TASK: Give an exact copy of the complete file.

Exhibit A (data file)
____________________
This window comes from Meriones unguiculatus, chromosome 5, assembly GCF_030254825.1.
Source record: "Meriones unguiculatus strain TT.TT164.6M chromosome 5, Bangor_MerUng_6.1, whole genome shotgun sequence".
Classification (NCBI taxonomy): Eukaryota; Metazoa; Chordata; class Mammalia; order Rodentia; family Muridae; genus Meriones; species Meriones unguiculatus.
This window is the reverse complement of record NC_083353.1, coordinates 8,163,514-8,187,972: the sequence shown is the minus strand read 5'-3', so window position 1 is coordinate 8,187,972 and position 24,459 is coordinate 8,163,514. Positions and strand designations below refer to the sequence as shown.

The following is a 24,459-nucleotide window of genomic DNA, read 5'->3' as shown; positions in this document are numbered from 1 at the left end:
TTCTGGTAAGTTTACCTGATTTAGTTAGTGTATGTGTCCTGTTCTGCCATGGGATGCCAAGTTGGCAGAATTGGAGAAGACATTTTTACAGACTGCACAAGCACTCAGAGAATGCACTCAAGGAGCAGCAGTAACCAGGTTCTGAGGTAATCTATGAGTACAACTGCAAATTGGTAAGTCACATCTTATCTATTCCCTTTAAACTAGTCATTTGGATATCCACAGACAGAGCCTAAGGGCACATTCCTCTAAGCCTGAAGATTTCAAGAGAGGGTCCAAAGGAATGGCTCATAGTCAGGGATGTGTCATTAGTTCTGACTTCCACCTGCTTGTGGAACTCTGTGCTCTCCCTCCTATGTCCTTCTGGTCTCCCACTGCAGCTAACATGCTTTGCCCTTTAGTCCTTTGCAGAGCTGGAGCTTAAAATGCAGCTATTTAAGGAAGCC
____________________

This window comes from Meriones unguiculatus, chromosome 5, assembly GCF_030254825.1.
Source record: "Meriones unguiculatus strain TT.TT164.6M chromosome 5, Bangor_MerUng_6.1, whole genome shotgun sequence".
Classification (NCBI taxonomy): Eukaryota; Metazoa; Chordata; class Mammalia; order Rodentia; family Muridae; genus Meriones; species Meriones unguiculatus.
This window is the reverse complement of record NC_083353.1, coordinates 8,163,514-8,187,972: the sequence shown is the minus strand read 5'-3', so window position 1 is coordinate 8,187,972 and position 24,459 is coordinate 8,163,514. Positions and strand designations below refer to the sequence as shown.

The following is a 24,459-nucleotide window of genomic DNA, read 5'->3' as shown; positions in this document are numbered from 1 at the left end:
TTCTGGTAAGTTTACCTGATTTAGTTAGTGTATGTGTCCTGTTCTGCCATGGGATGCCAAGTTGGCAGAATTGGAGAAGACATTTTTACAGACTGCACAAGCACTCAGAGAATGCACTCAAGGAGCAGCAGTAACCAGGTTCTGAGGTAATCTATGAGTACAACTGCAAATTGGTAAGTCACATCTTATCTATTCCCTTTAAACTAGTCATTTGGATATCCACAGACAGAGCCTAAGGGCACATTCCTCTAAGCCTGAAGATTTCAAGAGAGGGTCCAAAGGAATGGCTCATAGTCAGGGATGTGTCATTAGTTCTGACTTCCACCTGCTTGTGGAACTCTGTGCTCTCCCTCCTATGTCCTTCTGGTCTCCCACTGCAGCTAACATGCTTTGCCCTTTAGTCCTTTGCAGAGCTGGAGCTTAAAATGCAGCTATTTAAGGAAGCC